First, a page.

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J Dairy Sci. 1982 Oct;65(10):1925-33.

Nutritional status of dairy cows indicated by analysis of blood.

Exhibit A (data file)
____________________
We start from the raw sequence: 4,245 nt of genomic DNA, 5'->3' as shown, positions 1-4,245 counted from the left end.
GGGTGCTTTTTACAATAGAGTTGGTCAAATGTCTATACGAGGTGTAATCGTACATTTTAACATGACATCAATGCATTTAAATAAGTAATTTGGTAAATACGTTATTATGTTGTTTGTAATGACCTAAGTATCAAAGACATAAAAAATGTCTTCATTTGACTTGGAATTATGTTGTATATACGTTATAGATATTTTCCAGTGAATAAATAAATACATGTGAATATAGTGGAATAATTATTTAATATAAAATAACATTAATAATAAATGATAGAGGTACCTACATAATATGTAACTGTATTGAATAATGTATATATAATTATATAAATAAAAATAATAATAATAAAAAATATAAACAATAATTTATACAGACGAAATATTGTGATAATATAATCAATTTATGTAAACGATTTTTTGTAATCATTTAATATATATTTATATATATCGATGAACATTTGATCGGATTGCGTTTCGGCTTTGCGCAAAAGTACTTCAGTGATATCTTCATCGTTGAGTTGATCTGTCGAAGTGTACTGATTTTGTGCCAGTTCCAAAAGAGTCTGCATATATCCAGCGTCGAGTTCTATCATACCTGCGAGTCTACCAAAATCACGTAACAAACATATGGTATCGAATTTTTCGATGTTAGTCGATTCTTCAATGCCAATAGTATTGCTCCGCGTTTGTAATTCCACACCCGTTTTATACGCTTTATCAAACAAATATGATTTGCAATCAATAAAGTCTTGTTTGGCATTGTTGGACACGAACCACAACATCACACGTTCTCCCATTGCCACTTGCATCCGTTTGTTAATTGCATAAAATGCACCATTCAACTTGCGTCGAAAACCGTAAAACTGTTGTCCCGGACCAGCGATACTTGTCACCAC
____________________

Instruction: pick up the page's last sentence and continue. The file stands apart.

A study of 395 cows in 21 herds tested the suitability of applying the normal distribution to 23 blood variables in setting reference ranges and the potential of multiple regression equations for predicting energy and nutrient intakes, milk and fat production, and reproductive variables from blood measurements. After adjustment for herd and lactational group within herd, deviations from the normal distribution were significant for nine blood variables: glucose, cholesterol, glycerol, triglyceride, acetoacetate, urea, uric acid, creatinine, and chloride. Multiple regressions were calculated for group-averages of ration variables on group-medians of blood variables, and for production and reproductive variables on blood variables in individual cows. Coefficients of determination were .06 to .14 for milk production and reproductive variables and .55 to .79 for ration variables. Best serum predictors of ration variables were glutamic-oxaloacetic and glutamicpyruvic transaminases and cholesterol, phosphorus, triglyceride, and globulin. These results suggest that the normal distribution should not be assumed for blood variables: instead it should be tested. Multiple regressions on blood variables may be useful in predicting energy and nutrient intakes, and regression analysis may help in selection of blood measurements for inclusion in profiles.

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